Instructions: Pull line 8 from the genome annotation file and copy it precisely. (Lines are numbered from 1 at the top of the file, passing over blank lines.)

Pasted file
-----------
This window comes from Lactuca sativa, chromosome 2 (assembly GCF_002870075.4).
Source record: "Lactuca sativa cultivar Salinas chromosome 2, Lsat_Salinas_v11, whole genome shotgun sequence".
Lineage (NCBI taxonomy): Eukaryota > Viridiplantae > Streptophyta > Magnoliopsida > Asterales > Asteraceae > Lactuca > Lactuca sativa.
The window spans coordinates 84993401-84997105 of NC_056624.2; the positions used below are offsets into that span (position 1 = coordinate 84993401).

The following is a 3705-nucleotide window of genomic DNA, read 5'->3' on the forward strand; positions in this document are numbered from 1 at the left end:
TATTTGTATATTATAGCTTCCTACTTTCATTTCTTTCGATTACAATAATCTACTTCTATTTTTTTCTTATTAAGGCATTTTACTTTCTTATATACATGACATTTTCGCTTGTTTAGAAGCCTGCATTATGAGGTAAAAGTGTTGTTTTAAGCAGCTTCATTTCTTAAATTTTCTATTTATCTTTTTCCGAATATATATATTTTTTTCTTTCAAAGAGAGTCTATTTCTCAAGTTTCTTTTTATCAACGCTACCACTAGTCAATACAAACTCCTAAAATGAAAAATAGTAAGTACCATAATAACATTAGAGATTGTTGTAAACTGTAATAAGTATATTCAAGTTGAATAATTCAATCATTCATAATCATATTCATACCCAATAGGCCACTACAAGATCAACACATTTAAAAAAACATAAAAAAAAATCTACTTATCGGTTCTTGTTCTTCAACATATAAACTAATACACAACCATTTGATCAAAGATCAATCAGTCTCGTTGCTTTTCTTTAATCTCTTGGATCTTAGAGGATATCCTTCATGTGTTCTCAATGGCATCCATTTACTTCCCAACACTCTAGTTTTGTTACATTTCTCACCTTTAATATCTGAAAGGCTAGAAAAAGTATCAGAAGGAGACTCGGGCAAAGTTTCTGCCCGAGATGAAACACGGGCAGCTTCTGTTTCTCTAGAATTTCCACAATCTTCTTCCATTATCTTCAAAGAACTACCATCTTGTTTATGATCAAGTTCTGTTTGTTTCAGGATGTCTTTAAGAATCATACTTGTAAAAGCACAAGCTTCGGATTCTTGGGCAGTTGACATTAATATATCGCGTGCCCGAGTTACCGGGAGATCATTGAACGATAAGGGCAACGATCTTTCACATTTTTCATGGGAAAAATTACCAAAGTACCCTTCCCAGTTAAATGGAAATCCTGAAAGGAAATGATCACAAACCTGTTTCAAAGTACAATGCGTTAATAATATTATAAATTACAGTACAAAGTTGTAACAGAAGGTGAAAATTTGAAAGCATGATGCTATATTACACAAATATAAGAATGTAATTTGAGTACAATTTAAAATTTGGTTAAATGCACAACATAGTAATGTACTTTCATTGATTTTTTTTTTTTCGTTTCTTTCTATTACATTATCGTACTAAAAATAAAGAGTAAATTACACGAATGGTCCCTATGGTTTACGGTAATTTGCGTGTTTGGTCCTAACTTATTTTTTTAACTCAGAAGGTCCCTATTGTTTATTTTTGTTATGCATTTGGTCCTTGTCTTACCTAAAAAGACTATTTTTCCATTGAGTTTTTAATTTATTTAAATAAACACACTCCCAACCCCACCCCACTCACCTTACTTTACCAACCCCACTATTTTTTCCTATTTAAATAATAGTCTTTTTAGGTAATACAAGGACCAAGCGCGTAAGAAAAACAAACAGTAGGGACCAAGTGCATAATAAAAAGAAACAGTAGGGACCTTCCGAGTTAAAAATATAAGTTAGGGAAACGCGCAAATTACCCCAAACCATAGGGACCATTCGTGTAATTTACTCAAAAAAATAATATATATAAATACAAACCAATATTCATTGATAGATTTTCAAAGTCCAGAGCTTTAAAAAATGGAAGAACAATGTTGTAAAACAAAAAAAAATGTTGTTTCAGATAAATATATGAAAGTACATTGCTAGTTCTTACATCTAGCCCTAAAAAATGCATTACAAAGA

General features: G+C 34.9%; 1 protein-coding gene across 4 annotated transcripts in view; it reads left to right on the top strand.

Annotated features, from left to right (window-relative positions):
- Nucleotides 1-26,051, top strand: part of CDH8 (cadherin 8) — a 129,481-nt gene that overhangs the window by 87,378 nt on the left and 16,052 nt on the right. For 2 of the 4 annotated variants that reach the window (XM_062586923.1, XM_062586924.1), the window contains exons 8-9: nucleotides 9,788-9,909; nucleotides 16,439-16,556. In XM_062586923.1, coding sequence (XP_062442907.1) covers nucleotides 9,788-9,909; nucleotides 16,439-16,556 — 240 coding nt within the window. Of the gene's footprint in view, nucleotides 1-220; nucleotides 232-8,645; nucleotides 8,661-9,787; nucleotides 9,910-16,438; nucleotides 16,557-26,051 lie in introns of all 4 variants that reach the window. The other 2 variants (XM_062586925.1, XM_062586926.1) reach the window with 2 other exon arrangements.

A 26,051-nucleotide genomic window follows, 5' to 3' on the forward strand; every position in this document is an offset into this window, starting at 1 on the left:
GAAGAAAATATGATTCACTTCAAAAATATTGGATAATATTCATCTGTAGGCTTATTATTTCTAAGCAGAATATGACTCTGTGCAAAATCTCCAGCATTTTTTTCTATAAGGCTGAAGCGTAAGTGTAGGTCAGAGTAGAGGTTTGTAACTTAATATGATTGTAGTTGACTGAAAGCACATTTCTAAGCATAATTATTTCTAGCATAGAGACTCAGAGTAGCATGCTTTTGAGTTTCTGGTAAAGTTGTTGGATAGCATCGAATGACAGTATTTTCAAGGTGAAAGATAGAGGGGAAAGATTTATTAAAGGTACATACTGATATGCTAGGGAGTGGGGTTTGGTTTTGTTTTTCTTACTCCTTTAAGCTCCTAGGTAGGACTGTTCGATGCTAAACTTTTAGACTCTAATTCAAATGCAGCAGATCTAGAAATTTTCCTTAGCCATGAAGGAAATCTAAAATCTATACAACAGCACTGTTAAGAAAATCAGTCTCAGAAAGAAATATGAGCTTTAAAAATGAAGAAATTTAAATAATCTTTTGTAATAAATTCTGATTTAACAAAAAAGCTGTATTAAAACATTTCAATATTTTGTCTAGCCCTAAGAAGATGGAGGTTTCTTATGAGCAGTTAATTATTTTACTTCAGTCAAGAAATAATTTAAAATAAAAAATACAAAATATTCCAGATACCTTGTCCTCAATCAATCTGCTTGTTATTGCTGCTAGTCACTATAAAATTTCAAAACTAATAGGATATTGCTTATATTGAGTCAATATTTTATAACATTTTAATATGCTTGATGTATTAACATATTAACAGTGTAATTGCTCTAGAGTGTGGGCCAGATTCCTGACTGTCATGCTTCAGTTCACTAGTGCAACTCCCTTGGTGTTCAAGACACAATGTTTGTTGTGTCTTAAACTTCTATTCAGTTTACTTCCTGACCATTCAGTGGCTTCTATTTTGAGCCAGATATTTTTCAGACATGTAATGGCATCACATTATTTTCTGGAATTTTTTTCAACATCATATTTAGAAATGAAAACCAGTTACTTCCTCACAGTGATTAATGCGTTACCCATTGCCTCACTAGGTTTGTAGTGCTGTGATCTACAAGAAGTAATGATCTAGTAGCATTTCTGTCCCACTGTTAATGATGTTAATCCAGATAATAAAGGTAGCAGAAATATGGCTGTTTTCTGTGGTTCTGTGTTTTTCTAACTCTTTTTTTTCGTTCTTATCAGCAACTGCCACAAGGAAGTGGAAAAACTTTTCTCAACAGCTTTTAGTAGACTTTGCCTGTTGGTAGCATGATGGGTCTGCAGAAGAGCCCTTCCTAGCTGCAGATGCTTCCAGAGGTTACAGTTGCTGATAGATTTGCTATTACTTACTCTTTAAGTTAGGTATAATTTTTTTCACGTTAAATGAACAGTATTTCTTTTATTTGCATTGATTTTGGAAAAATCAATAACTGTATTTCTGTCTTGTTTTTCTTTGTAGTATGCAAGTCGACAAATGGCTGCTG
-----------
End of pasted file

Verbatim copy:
Annotated features, from left to right (window-relative positions):